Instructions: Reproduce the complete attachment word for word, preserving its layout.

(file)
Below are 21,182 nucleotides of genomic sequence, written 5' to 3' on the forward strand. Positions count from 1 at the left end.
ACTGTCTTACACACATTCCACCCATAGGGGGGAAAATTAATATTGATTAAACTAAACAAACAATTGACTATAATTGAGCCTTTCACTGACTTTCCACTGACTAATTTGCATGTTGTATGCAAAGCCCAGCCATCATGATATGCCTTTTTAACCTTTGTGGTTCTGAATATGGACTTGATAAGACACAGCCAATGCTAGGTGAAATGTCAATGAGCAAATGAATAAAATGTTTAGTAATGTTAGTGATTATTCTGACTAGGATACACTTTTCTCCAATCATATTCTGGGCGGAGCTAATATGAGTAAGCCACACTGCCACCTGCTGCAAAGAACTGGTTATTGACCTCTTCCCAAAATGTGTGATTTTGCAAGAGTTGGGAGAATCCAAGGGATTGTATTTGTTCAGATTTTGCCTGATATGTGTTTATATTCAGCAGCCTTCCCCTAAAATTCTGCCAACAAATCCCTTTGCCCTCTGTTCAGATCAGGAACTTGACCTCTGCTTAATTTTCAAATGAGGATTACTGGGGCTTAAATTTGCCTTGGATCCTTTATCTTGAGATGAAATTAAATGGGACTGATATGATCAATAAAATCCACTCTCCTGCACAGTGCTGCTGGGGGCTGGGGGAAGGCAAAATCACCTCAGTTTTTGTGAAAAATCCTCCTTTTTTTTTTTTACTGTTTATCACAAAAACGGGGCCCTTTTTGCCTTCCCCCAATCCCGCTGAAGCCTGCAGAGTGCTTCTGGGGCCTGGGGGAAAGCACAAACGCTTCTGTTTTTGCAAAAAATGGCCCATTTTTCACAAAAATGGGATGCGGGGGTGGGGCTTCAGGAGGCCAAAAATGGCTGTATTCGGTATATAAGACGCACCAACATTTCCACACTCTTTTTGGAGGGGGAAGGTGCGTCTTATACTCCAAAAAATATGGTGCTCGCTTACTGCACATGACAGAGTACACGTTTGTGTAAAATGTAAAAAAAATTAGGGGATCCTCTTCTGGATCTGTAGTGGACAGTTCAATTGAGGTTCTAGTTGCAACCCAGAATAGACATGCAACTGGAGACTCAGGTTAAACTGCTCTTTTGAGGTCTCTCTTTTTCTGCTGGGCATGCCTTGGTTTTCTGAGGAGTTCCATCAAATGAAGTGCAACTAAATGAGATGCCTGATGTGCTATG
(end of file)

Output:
Below are 21,182 nucleotides of genomic sequence, written 5' to 3' on the forward strand. Positions count from 1 at the left end.
ACTGTCTTACACACATTCCACCCATAGGGGGGAAAATTAATATTGATTAAACTAAACAAACAATTGACTATAATTGAGCCTTTCACTGACTTTCCACTGACTAATTTGCATGTTGTATGCAAAGCCCAGCCATCATGATATGCCTTTTTAACCTTTGTGGTTCTGAATATGGACTTGATAAGACACAGCCAATGCTAGGTGAAATGTCAATGAGCAAATGAATAAAATGTTTAGTAATGTTAGTGATTATTCTGACTAGGATACACTTTTCTCCAATCATATTCTGGGCGGAGCTAATATGAGTAAGCCACACTGCCACCTGCTGCAAAGAACTGGTTATTGACCTCTTCCCAAAATGTGTGATTTTGCAAGAGTTGGGAGAATCCAAGGGATTGTATTTGTTCAGATTTTGCCTGATATGTGTTTATATTCAGCAGCCTTCCCCTAAAATTCTGCCAACAAATCCCTTTGCCCTCTGTTCAGATCAGGAACTTGACCTCTGCTTAATTTTCAAATGAGGATTACTGGGGCTTAAATTTGCCTTGGATCCTTTATCTTGAGATGAAATTAAATGGGACTGATATGATCAATAAAATCCACTCTCCTGCACAGTGCTGCTGGGGGCTGGGGGAAGGCAAAATCACCTCAGTTTTTGTGAAAAATCCTCCTTTTTTTTTTTTACTGTTTATCACAAAAACGGGGCCCTTTTTGCCTTCCCCCAATCCCGCTGAAGCCTGCAGAGTGCTTCTGGGGCCTGGGGGAAAGCACAAACGCTTCTGTTTTTGCAAAAAATGGCCCATTTTTCACAAAAATGGGATGCGGGGGTGGGGCTTCAGGAGGCCAAAAATGGCTGTATTCGGTATATAAGACGCACCAACATTTCCACACTCTTTTTGGAGGGGGAAGGTGCGTCTTATACTCCAAAAAATATGGTGCTCGCTTACTGCACATGACAGAGTACACGTTTGTGTAAAATGTAAAAAAAATTAGGGGATCCTCTTCTGGATCTGTAGTGGACAGTTCAATTGAGGTTCTAGTTGCAACCCAGAATAGACATGCAACTGGAGACTCAGGTTAAACTGCTCTTTTGAGGTCTCTCTTTTTCTGCTGGGCATGCCTTGGTTTTCTGAGGAGTTCCATCAAATGAAGTGCAACTAAATGAGATGCCTGATGTGCTATG